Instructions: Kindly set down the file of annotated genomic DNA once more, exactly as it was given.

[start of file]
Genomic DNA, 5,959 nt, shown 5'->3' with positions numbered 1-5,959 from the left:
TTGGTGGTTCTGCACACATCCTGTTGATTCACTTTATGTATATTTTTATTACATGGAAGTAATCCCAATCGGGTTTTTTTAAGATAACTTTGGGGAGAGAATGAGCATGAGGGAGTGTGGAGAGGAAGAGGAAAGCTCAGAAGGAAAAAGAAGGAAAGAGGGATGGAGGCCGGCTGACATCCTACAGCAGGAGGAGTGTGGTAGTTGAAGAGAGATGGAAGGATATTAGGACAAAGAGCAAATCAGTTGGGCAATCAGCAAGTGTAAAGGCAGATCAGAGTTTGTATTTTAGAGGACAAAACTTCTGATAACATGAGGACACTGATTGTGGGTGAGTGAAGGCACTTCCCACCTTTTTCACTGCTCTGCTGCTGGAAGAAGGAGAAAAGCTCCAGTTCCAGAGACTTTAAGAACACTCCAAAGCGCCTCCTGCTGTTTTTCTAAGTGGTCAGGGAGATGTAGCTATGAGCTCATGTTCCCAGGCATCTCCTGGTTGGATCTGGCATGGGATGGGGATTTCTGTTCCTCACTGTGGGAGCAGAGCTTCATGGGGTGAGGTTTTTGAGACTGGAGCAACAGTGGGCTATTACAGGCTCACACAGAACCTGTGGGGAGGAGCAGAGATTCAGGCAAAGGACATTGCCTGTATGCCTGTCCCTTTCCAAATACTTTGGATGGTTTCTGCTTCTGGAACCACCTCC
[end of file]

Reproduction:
Genomic DNA, 5,959 nt, shown 5'->3' with positions numbered 1-5,959 from the left:
TTGGTGGTTCTGCACACATCCTGTTGATTCACTTTATGTATATTTTTATTACATGGAAGTAATCCCAATCGGGTTTTTTTAAGATAACTTTGGGGAGAGAATGAGCATGAGGGAGTGTGGAGAGGAAGAGGAAAGCTCAGAAGGAAAAAGAAGGAAAGAGGGATGGAGGCCGGCTGACATCCTACAGCAGGAGGAGTGTGGTAGTTGAAGAGAGATGGAAGGATATTAGGACAAAGAGCAAATCAGTTGGGCAATCAGCAAGTGTAAAGGCAGATCAGAGTTTGTATTTTAGAGGACAAAACTTCTGATAACATGAGGACACTGATTGTGGGTGAGTGAAGGCACTTCCCACCTTTTTCACTGCTCTGCTGCTGGAAGAAGGAGAAAAGCTCCAGTTCCAGAGACTTTAAGAACACTCCAAAGCGCCTCCTGCTGTTTTTCTAAGTGGTCAGGGAGATGTAGCTATGAGCTCATGTTCCCAGGCATCTCCTGGTTGGATCTGGCATGGGATGGGGATTTCTGTTCCTCACTGTGGGAGCAGAGCTTCATGGGGTGAGGTTTTTGAGACTGGAGCAACAGTGGGCTATTACAGGCTCACACAGAACCTGTGGGGAGGAGCAGAGATTCAGGCAAAGGACATTGCCTGTATGCCTGTCCCTTTCCAAATACTTTGGATGGTTTCTGCTTCTGGAACCACCTCC